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Arto Haapala

Arto Kalervo Haapala
Born January 3, 1959, Helsinki

Bachelor of Arts 1982 (theoretical philosophy), Master of Arts 1984 (aesthetics), University of Helsinki
PhD 1988 (Philosophy), Birkbeck College, University of London
Docent in aesthetics 1989–, University of Helsinki

Visiting Professor in Philosophy 2015, University of Murcia, Spain
Professor of aesthetics 2000–, University of Helsinki
Acting Professor of aesthetics, 1995–2000, University of Helsinki
Affiliated Professor in Philosophy 2001, Temple University, USA
Visiting Professor in Philosophy 1999–2000, Lancaster University, UK
Senior researcher 1999–2000 and research fellow 1993–1995, Academy of Finland
Teaching assistant in aesthetics 1989–1993, University of Helsinki

Publications, research projects and other academic activity
Research themes: ontological questions concerning works of art, the interpretation of art, everyday aesthetics, aesthetic well-being

The 2004 Yrjö Hirn prize, awarded by the Finnish Society for Aesthetics

Photo: Heikki Tuuli
Written by Arto Haapala (Riitta-Ilona Hurmerinta, ed.)
Translated by Matthew Billington

Memorable moments from the University of Helsinki

This year it will have been 20 years since I became professor of aesthetics at the University of Helsinki. Then too, in the mid-1990s, the economic recession was at its worst, and the future of the subject of aesthetics rested on a knife-edge. My predecessor had retired from a personal supernumerary professorship and it looked doubtful that the funds for a professorship of aesthetics would be found. A temporary saviour was found in the form of a five-year professorship which allowed the worst of the storm to be weathered.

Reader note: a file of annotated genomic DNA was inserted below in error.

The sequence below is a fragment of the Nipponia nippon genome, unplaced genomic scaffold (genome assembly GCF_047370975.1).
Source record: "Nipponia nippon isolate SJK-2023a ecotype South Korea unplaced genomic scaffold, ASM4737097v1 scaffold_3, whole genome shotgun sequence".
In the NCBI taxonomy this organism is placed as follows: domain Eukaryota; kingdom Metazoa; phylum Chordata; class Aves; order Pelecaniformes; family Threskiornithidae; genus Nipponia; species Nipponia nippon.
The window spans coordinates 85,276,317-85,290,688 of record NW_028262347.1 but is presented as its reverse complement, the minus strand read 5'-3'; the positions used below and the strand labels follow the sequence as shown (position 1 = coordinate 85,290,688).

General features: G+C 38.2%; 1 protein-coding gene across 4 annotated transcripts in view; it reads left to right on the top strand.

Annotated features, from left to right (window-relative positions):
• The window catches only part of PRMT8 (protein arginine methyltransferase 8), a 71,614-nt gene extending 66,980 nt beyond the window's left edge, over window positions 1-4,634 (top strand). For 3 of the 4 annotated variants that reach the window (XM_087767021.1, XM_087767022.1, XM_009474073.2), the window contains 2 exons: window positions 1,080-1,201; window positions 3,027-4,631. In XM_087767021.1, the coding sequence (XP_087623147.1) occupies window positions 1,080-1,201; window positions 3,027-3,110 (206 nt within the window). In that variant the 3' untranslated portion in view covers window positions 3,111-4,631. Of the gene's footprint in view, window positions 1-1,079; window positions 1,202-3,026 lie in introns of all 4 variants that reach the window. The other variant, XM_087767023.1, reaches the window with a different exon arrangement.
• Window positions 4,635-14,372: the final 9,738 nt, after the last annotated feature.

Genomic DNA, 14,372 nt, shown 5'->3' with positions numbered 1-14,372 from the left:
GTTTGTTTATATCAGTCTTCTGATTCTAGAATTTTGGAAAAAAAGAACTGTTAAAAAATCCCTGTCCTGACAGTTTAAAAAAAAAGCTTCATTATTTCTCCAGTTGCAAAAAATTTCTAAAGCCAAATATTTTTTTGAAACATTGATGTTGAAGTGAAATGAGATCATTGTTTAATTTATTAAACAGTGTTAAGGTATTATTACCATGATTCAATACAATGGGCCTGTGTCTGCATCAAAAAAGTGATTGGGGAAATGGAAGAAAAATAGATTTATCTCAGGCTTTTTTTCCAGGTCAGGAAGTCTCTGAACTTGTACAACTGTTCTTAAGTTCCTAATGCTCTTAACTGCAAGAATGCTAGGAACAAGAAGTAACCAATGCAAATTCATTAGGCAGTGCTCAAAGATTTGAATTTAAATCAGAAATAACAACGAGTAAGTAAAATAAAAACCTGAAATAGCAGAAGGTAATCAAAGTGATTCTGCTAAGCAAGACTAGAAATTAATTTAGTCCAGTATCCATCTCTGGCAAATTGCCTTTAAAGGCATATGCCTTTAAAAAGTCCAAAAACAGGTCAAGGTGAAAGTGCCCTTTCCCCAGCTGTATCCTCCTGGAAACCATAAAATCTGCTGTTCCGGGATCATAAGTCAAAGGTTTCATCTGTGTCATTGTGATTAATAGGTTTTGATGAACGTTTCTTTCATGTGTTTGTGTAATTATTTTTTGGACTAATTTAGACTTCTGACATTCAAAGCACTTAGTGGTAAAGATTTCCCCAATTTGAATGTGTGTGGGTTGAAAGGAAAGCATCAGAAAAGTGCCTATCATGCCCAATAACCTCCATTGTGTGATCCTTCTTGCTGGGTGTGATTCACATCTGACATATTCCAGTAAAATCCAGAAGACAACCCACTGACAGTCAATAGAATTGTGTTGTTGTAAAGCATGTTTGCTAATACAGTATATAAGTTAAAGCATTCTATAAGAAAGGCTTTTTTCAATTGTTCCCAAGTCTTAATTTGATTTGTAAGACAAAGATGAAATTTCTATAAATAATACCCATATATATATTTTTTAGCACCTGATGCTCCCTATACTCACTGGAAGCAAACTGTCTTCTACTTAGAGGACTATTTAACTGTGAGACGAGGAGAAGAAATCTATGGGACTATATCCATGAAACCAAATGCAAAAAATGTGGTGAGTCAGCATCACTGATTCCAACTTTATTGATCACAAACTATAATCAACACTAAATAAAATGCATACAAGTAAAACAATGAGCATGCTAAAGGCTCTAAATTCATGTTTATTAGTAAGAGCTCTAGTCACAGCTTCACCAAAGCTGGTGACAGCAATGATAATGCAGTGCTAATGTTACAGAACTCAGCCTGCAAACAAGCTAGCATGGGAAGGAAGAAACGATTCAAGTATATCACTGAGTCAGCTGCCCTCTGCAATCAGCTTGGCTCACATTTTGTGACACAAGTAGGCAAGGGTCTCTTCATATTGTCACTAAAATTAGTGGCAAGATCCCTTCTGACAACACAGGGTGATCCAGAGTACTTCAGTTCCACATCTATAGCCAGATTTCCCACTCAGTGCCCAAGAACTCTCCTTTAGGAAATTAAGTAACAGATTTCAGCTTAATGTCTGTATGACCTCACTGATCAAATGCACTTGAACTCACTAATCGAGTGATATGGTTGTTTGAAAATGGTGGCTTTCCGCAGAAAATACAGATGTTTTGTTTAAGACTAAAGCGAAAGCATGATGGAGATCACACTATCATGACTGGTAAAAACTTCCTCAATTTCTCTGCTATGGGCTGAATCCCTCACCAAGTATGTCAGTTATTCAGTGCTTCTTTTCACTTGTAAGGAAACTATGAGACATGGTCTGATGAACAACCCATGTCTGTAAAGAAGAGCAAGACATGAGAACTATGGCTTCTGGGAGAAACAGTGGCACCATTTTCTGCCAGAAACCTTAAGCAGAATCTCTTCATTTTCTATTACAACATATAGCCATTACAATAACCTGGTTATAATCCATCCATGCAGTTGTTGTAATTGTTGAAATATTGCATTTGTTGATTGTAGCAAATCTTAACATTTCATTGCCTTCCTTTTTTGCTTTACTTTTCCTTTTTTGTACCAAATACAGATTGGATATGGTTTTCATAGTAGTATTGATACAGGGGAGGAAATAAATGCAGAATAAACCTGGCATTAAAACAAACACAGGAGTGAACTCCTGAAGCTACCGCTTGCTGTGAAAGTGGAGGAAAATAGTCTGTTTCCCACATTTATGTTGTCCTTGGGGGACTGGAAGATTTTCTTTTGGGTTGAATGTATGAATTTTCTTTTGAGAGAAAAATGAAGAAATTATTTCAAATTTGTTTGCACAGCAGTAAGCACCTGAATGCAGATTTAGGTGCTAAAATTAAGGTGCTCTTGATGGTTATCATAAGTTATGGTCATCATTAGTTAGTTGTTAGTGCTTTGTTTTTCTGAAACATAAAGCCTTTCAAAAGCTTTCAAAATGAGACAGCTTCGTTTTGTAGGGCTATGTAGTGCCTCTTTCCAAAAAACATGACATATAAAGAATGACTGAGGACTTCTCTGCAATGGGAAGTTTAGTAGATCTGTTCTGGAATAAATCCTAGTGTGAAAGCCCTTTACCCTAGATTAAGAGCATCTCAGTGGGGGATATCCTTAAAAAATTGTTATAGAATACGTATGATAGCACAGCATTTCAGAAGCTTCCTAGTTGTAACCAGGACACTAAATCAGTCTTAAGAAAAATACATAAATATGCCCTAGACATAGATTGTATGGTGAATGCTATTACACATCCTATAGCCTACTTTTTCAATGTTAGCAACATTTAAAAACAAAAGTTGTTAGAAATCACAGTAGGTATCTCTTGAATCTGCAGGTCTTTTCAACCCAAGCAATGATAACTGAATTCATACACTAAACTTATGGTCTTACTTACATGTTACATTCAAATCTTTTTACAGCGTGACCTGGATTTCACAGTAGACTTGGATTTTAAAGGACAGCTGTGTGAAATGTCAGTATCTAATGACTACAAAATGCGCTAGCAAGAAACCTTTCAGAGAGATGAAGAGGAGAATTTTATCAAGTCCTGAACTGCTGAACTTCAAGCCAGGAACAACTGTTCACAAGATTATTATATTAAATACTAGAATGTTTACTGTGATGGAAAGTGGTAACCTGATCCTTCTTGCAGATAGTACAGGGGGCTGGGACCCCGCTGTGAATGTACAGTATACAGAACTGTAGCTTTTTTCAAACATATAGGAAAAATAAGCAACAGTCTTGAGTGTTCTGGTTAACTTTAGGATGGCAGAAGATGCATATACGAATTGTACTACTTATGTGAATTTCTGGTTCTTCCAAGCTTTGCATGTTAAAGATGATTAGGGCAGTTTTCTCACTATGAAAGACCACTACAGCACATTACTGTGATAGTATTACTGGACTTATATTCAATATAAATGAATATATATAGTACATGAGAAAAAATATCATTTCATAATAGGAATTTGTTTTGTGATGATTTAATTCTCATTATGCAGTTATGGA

One of my most consoling memories is thus that the subject gained a permanent professorship after that period, in 2000. At that time I was a visiting professor in Philadelphia, USA, and I still remember how the news also sparked enthusiasm among my colleagues there. The professorship offered me the opportunity to begin to develop the subject systematically and with more vigour. I also recall something of those numerous degree reforms and administrative reorganisations which I have seen over these 20 years: sometimes consolidation was the byword, at other times things were fragmented into small units. It seems that things go in cycles, perhaps even by the logic of eternal return.

One of the most important sources of motivation for the work of a university lecturer and researcher is each year to see a new and enthusiastic group of students beginning their studies. If lecturers are able to maintain that enthusiasm and desire to study, they have already succeeded in their work. Guiding a master’s thesis or doctoral dissertation to its completion is always a process that demands effort, and becoming a master or a PhD signifies a new phase in a student’s life. Now and then I meet former students, and I cannot deny the great satisfaction I feel on seeing what diverse and demanding roles they have been given.

Photo: Linda Tammisto.


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